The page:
British Columbia

SkyTrain tunnel gets high speed internet

Rogers will turn on expanded wireless service in the SkyTrain Dunsmuir Tunnel, previously a dead spot

Passengers not with Rogers or Fido can still dial 911

The Metro Vancouver Mayors' Council voted Friday in favour of extending the Millenium Line SkyTrain from Arbutus Street to the University of British Columbia. (CBC)

SkyTrain commuters can now call 911, dial a friend or catch a Jigglypuff as they tear through Dunsmuir tunnel from Stadium-Chinatown to Waterfront.

The catch: you have to be a Rogers or Fido customer. 

"It's up to other wireless carriers to work with Rogers and with TransLink to connect to the system and offer the service to their customers," said Rogers spokeswoman Lisa Rossington in an email to CBC.

While not everyone has access to the tunnel's high-speed wireless coverage, all riders can dial 911 regardless of their carrier. Passengers that need help can also use the trains' two-way speaker phone that connects to SkyTrain control, or the yellow strips above every window.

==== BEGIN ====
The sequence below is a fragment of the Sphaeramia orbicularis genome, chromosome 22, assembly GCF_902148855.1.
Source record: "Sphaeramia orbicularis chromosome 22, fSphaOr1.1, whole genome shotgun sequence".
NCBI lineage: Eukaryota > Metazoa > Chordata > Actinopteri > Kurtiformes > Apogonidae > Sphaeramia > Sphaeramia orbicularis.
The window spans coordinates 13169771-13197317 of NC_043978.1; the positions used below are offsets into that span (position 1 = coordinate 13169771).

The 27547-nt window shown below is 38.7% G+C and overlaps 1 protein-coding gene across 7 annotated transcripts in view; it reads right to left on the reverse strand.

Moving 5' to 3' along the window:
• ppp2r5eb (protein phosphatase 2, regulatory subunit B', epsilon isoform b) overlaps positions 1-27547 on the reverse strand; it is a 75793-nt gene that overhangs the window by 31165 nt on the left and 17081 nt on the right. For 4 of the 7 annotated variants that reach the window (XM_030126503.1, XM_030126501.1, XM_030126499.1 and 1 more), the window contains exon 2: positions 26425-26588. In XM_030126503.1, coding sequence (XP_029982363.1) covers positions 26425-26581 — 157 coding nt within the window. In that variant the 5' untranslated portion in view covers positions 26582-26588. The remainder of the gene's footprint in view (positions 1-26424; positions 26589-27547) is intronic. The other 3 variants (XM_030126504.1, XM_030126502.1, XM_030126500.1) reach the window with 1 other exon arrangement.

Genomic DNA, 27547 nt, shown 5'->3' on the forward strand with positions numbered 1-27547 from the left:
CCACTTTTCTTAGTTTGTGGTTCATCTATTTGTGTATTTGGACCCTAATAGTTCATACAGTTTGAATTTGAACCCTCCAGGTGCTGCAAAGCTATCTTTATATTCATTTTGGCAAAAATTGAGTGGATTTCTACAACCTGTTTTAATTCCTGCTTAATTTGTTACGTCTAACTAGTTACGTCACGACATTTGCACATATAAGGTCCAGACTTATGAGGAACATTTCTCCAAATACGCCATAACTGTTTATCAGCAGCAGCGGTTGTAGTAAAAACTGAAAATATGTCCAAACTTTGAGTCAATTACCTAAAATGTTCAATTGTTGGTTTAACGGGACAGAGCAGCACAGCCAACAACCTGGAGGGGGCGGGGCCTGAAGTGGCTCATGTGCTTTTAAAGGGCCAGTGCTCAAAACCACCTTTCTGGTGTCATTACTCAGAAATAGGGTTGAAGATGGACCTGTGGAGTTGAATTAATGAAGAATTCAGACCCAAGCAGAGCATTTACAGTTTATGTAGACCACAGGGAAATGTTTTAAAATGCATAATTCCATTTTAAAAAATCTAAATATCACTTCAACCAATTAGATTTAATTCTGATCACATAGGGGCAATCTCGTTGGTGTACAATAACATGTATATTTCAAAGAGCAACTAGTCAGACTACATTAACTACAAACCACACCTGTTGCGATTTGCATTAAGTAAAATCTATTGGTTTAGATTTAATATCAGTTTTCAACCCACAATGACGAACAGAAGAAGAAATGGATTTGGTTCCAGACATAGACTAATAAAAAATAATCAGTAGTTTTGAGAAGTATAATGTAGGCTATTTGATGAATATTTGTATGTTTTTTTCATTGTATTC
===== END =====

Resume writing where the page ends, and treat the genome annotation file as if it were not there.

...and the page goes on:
"It's a silent alarm that alerts SkyTrain control," said Translink representative Chris Bryan. "You know, if there's something happening and you don't want to make a big fuss about it." 

Rossington says Rogers is still working on one last corridor with wireless dead spots: the stretch of track that links Edmonds, New Westminster and Columbia SkyTrain stops.